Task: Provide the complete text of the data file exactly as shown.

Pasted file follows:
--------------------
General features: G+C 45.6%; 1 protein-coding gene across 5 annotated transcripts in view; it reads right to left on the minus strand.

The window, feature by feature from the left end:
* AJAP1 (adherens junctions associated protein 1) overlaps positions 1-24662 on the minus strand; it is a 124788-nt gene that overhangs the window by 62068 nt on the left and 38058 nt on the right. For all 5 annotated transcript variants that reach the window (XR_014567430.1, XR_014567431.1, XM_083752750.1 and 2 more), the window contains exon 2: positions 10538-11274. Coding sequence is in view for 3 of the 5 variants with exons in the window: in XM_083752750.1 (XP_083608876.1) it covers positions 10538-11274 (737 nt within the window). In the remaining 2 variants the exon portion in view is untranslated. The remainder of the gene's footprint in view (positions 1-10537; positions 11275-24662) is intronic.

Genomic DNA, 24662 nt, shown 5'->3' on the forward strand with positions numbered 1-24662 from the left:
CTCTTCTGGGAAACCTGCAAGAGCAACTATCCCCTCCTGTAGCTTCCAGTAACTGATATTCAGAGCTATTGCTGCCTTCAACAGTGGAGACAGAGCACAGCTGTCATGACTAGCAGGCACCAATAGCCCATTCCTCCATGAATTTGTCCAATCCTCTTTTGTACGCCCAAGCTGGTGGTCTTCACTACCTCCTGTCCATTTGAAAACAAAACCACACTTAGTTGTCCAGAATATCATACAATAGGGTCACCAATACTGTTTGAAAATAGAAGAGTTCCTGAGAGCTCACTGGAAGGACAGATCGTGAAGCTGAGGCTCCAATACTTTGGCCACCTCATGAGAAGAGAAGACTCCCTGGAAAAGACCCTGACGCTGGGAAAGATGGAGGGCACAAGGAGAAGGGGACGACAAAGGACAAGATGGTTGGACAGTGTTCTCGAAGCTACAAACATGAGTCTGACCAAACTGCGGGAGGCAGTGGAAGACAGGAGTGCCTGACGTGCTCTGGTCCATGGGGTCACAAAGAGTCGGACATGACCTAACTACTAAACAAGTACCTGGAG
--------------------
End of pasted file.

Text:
General features: G+C 45.6%; 1 protein-coding gene across 5 annotated transcripts in view; it reads right to left on the minus strand.

The window, feature by feature from the left end:
* AJAP1 (adherens junctions associated protein 1) overlaps positions 1-24662 on the minus strand; it is a 124788-nt gene that overhangs the window by 62068 nt on the left and 38058 nt on the right. For all 5 annotated transcript variants that reach the window (XR_014567430.1, XR_014567431.1, XM_083752750.1 and 2 more), the window contains exon 2: positions 10538-11274. Coding sequence is in view for 3 of the 5 variants with exons in the window: in XM_083752750.1 (XP_083608876.1) it covers positions 10538-11274 (737 nt within the window). In the remaining 2 variants the exon portion in view is untranslated. The remainder of the gene's footprint in view (positions 1-10537; positions 11275-24662) is intronic.

Genomic DNA, 24662 nt, shown 5'->3' on the forward strand with positions numbered 1-24662 from the left:
CTCTTCTGGGAAACCTGCAAGAGCAACTATCCCCTCCTGTAGCTTCCAGTAACTGATATTCAGAGCTATTGCTGCCTTCAACAGTGGAGACAGAGCACAGCTGTCATGACTAGCAGGCACCAATAGCCCATTCCTCCATGAATTTGTCCAATCCTCTTTTGTACGCCCAAGCTGGTGGTCTTCACTACCTCCTGTCCATTTGAAAACAAAACCACACTTAGTTGTCCAGAATATCATACAATAGGGTCACCAATACTGTTTGAAAATAGAAGAGTTCCTGAGAGCTCACTGGAAGGACAGATCGTGAAGCTGAGGCTCCAATACTTTGGCCACCTCATGAGAAGAGAAGACTCCCTGGAAAAGACCCTGACGCTGGGAAAGATGGAGGGCACAAGGAGAAGGGGACGACAAAGGACAAGATGGTTGGACAGTGTTCTCGAAGCTACAAACATGAGTCTGACCAAACTGCGGGAGGCAGTGGAAGACAGGAGTGCCTGACGTGCTCTGGTCCATGGGGTCACAAAGAGTCGGACATGACCTAACTACTAAACAAGTACCTGGAG